Freistadt’s Main Page
Freistadt’s Art Form
Pomeranian Dance, Music and Song
This group's pages address the following 4th, 8th and 12th grade curriculum standards
in Dance, Music, English Language Arts, Social
Studies, and Information and
F. Communication and Expression: Students in Wisconsin will understand
the expressive power of dance as a means of communication and understand that it
is subject to multiple interpretations
- F.8.5 Demonstrate and/or explain how lighting and costuming can contribute
to the meaning of a dance.
G. Appreciation: Students in Wisconsin will reflect upon and
appreciate dance as an art form past and present.
- G.12.1 Examine the role of dance in particular social, historical, cultural,
and political contexts.
H. Making Connections: Students in Wisconsin will dance to build
bridges to other disciplines and cultures.
- H.4.3 Utilize community dance resources (such as people, books, or videos).
- H.4.4 Study dance from a particular culture and/or time period.
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H. The Arts: Students in Wisconsin will relate music to the other arts
and disciplines outside the arts.
- H.4.2 Identify ways in which the principles and subject matter of other
disciplines taught in the school are interrelated with those of music.
- H.8.3 Describe how the principles and subject matter of other school
disciplines interrelate with those of music.
- H.12.2 Explain how the principles and subject matter of various disciplines
outside the arts interrelate with those of music.
- H.12.3 Explain how the roles of creators, performers, and others involved in
the production and presentation of the arts are similar to and different from
I. History and Culture: Students in Wisconsin will relate music to
history and culture.
- I.4.2 Listen to and identify, by genre or style, examples of music from various historical periods and world cultures.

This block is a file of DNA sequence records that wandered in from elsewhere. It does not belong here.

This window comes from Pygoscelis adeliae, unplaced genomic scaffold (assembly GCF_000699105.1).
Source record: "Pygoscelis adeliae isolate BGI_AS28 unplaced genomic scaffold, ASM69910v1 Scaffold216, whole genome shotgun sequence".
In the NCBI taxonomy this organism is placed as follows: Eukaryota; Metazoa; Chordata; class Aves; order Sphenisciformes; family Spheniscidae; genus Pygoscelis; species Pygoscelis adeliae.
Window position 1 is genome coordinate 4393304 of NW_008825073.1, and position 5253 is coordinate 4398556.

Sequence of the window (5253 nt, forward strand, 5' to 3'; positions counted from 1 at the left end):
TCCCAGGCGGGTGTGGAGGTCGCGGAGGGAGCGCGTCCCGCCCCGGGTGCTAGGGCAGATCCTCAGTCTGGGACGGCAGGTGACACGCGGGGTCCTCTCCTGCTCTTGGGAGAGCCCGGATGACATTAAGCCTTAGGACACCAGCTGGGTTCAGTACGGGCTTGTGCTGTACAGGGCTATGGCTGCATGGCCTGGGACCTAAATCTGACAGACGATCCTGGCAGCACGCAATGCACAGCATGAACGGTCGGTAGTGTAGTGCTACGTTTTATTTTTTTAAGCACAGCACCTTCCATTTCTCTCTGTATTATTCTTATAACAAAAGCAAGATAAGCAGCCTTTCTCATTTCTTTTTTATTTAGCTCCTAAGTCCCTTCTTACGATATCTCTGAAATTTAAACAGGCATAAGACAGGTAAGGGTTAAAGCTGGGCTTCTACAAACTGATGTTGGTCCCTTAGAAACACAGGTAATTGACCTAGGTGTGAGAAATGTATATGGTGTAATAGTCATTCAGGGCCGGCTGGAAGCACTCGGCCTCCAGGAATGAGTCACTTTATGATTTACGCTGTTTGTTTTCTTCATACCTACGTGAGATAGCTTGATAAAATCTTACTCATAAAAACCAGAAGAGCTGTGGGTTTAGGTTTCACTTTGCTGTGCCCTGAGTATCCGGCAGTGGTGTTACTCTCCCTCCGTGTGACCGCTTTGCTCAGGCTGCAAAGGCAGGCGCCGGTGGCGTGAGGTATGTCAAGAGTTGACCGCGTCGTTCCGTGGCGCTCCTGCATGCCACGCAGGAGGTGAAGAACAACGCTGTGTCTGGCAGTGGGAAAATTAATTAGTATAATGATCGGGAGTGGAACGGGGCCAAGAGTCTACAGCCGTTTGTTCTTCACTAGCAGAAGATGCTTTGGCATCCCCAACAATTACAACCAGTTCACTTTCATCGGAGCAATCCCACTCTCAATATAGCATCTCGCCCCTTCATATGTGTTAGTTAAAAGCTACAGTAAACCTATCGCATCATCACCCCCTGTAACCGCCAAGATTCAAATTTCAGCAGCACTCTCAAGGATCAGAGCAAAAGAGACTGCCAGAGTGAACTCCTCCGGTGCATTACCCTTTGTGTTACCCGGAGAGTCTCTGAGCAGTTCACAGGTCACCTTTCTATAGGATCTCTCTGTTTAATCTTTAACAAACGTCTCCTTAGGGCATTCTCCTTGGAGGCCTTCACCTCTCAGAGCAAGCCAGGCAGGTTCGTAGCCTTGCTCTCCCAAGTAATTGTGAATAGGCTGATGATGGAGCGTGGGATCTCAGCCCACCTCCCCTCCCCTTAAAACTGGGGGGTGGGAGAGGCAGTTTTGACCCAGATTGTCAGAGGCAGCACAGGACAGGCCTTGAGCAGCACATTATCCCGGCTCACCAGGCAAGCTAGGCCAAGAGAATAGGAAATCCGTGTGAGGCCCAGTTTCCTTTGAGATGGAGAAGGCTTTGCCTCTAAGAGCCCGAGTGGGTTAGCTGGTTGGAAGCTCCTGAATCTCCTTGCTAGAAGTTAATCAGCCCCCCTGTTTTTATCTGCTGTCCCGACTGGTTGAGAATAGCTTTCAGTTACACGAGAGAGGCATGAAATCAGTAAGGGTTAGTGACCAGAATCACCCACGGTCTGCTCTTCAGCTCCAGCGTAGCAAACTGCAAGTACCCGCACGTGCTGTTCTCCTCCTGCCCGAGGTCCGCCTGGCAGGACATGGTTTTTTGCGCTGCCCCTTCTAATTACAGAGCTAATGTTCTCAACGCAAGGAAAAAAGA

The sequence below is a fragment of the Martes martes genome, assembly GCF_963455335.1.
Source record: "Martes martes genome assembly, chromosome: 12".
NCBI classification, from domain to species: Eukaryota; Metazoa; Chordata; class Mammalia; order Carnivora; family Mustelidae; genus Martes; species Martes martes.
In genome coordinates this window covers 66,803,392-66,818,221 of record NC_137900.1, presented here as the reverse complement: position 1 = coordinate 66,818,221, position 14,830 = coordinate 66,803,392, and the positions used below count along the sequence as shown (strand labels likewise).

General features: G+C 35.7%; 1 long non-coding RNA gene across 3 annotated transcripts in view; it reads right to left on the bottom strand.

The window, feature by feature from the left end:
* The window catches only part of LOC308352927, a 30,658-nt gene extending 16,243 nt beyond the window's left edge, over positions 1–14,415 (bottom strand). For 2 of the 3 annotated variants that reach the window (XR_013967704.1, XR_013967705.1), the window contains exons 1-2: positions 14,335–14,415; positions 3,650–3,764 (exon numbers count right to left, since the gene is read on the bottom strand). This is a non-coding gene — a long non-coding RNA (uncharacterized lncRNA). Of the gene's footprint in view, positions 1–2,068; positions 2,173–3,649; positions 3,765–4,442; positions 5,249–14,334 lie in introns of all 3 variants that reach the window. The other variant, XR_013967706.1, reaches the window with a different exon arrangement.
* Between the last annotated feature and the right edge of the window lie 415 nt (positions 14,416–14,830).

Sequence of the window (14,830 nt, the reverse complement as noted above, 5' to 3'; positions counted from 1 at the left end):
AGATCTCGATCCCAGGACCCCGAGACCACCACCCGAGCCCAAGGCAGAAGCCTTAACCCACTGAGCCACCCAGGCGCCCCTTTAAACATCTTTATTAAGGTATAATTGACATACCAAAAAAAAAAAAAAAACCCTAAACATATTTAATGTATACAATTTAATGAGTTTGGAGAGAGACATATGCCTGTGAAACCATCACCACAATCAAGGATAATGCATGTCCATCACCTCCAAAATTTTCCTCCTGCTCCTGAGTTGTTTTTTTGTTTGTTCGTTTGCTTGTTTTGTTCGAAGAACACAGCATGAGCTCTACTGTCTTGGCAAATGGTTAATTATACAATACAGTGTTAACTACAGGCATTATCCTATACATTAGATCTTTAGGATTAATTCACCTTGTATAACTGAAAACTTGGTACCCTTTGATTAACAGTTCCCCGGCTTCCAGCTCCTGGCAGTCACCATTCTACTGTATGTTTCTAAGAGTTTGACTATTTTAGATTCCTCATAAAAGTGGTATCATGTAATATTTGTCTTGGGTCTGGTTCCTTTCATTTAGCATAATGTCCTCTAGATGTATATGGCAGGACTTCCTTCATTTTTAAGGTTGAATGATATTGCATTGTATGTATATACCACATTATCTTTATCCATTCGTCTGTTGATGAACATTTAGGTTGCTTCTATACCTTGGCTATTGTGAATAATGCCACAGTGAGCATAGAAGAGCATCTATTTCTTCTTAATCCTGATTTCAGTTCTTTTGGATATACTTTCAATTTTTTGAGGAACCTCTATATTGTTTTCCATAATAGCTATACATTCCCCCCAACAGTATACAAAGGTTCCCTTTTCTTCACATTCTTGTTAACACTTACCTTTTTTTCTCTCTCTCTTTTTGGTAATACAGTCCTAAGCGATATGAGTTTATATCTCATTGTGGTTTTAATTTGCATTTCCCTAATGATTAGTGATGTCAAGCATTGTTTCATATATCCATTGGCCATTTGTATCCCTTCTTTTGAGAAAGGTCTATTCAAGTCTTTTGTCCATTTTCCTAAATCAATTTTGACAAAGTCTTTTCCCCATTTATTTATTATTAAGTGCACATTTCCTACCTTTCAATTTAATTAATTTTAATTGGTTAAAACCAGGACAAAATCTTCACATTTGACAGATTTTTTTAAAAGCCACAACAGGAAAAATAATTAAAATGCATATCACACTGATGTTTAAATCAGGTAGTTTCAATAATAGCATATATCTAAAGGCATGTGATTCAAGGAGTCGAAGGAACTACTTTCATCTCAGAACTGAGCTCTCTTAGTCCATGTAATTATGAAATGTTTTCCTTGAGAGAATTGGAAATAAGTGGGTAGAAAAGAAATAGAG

- I.12.3 Compare, in several cultures of the world including their own,
functions music serves, roles of musicians, and conditions under which music
is typically created and performed.
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A. Geography: Students in Wisconsin will learn about geography through
the study of the relationships among people, places, and environments.
- A.4.7 Identify connections between the local community and other places in Wisconsin, the United States, and the world.
- A.8.7 Describe the movement of people, ideas, diseases, and
products throughout the world.
B. History: Students in Wisconsin will learn about the history of
Wisconsin, the United States, and the world, examining change and continuity
over time in order to develop historical perspective, explain historical
relationships, and analyze issues that affect the present and the future.
- B.4.1 Identify and examine various sources of information that are used for constructing an understanding of the past, such as artifacts, documents, letters, diaries, maps, textbooks,
photos, paintings, architecture, oral presentations, graphs, and charts.
- B.4.3 Examine biographies, stories, narratives, and folk tales to understand the lives of ordinary and extraordinary people, place them in time and context, and explain their relationship
to important historical events.
- B.4.4 Compare and contrast changes in contemporary life with life in
the past by looking at social, economic, political, and cultural roles played
by individuals and groups.